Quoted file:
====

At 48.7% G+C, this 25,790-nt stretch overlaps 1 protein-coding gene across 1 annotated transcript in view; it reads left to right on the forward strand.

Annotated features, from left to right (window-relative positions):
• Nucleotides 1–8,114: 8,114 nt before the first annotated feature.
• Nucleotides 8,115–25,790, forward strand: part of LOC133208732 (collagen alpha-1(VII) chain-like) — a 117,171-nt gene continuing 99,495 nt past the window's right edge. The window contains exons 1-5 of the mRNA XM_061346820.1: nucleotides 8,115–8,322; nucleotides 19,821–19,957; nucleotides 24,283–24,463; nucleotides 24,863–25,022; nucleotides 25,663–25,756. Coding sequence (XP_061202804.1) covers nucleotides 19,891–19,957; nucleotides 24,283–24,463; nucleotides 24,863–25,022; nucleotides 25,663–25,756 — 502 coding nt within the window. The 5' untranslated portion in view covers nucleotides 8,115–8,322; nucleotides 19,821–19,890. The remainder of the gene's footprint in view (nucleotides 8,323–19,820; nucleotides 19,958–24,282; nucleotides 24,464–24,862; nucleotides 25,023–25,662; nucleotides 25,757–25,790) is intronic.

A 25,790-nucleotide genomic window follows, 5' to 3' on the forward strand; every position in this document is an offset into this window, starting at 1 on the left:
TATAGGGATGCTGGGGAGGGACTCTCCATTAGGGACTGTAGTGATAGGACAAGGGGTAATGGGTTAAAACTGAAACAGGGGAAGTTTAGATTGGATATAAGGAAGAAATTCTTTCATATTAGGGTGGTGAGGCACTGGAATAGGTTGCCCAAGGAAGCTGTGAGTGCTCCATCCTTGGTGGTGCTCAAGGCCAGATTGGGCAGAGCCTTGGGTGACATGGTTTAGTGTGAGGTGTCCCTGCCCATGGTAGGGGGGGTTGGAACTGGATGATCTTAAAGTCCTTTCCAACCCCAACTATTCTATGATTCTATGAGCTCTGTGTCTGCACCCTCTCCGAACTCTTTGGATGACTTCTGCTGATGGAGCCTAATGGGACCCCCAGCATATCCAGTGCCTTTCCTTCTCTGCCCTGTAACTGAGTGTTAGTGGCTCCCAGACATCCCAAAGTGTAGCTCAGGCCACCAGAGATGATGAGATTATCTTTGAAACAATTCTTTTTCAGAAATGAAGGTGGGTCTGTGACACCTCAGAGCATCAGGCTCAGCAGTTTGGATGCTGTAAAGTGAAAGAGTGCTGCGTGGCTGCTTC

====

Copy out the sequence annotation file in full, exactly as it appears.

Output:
At 48.7% G+C, this 25,790-nt stretch overlaps 1 protein-coding gene across 1 annotated transcript in view; it reads left to right on the forward strand.

Annotated features, from left to right (window-relative positions):
• Nucleotides 1–8,114: 8,114 nt before the first annotated feature.
• Nucleotides 8,115–25,790, forward strand: part of LOC133208732 (collagen alpha-1(VII) chain-like) — a 117,171-nt gene continuing 99,495 nt past the window's right edge. The window contains exons 1-5 of the mRNA XM_061346820.1: nucleotides 8,115–8,322; nucleotides 19,821–19,957; nucleotides 24,283–24,463; nucleotides 24,863–25,022; nucleotides 25,663–25,756. Coding sequence (XP_061202804.1) covers nucleotides 19,891–19,957; nucleotides 24,283–24,463; nucleotides 24,863–25,022; nucleotides 25,663–25,756 — 502 coding nt within the window. The 5' untranslated portion in view covers nucleotides 8,115–8,322; nucleotides 19,821–19,890. The remainder of the gene's footprint in view (nucleotides 8,323–19,820; nucleotides 19,958–24,282; nucleotides 24,464–24,862; nucleotides 25,023–25,662; nucleotides 25,757–25,790) is intronic.

A 25,790-nucleotide genomic window follows, 5' to 3' on the forward strand; every position in this document is an offset into this window, starting at 1 on the left:
TATAGGGATGCTGGGGAGGGACTCTCCATTAGGGACTGTAGTGATAGGACAAGGGGTAATGGGTTAAAACTGAAACAGGGGAAGTTTAGATTGGATATAAGGAAGAAATTCTTTCATATTAGGGTGGTGAGGCACTGGAATAGGTTGCCCAAGGAAGCTGTGAGTGCTCCATCCTTGGTGGTGCTCAAGGCCAGATTGGGCAGAGCCTTGGGTGACATGGTTTAGTGTGAGGTGTCCCTGCCCATGGTAGGGGGGGTTGGAACTGGATGATCTTAAAGTCCTTTCCAACCCCAACTATTCTATGATTCTATGAGCTCTGTGTCTGCACCCTCTCCGAACTCTTTGGATGACTTCTGCTGATGGAGCCTAATGGGACCCCCAGCATATCCAGTGCCTTTCCTTCTCTGCCCTGTAACTGAGTGTTAGTGGCTCCCAGACATCCCAAAGTGTAGCTCAGGCCACCAGAGATGATGAGATTATCTTTGAAACAATTCTTTTTCAGAAATGAAGGTGGGTCTGTGACACCTCAGAGCATCAGGCTCAGCAGTTTGGATGCTGTAAAGTGAAAGAGTGCTGCGTGGCTGCTTC